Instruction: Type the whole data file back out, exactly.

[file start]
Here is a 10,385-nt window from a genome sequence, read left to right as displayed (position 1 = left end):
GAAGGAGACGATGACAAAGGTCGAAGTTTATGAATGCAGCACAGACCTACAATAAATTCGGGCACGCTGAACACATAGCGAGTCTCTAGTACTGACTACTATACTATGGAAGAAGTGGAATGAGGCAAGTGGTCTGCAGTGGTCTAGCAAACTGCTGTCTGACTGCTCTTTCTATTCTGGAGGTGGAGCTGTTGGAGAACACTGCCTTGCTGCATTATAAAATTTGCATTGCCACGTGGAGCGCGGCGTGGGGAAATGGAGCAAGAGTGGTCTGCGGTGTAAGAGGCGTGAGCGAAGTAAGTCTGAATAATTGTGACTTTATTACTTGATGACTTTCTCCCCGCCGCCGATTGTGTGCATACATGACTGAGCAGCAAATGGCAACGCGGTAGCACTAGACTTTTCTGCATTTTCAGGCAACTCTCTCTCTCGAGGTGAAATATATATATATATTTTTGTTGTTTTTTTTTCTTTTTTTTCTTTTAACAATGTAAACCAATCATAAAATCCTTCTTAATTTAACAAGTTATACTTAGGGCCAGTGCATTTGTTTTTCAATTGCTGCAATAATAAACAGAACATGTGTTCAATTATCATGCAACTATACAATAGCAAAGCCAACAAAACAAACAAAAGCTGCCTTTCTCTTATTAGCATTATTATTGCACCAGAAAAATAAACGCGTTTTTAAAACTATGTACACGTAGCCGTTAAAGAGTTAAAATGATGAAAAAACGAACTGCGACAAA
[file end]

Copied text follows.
Here is a 10,385-nt window from a genome sequence, read left to right as displayed (position 1 = left end):
GAAGGAGACGATGACAAAGGTCGAAGTTTATGAATGCAGCACAGACCTACAATAAATTCGGGCACGCTGAACACATAGCGAGTCTCTAGTACTGACTACTATACTATGGAAGAAGTGGAATGAGGCAAGTGGTCTGCAGTGGTCTAGCAAACTGCTGTCTGACTGCTCTTTCTATTCTGGAGGTGGAGCTGTTGGAGAACACTGCCTTGCTGCATTATAAAATTTGCATTGCCACGTGGAGCGCGGCGTGGGGAAATGGAGCAAGAGTGGTCTGCGGTGTAAGAGGCGTGAGCGAAGTAAGTCTGAATAATTGTGACTTTATTACTTGATGACTTTCTCCCCGCCGCCGATTGTGTGCATACATGACTGAGCAGCAAATGGCAACGCGGTAGCACTAGACTTTTCTGCATTTTCAGGCAACTCTCTCTCTCGAGGTGAAATATATATATATATTTTTGTTGTTTTTTTTTCTTTTTTTTCTTTTAACAATGTAAACCAATCATAAAATCCTTCTTAATTTAACAAGTTATACTTAGGGCCAGTGCATTTGTTTTTCAATTGCTGCAATAATAAACAGAACATGTGTTCAATTATCATGCAACTATACAATAGCAAAGCCAACAAAACAAACAAAAGCTGCCTTTCTCTTATTAGCATTATTATTGCACCAGAAAAATAAACGCGTTTTTAAAACTATGTACACGTAGCCGTTAAAGAGTTAAAATGATGAAAAAACGAACTGCGACAAA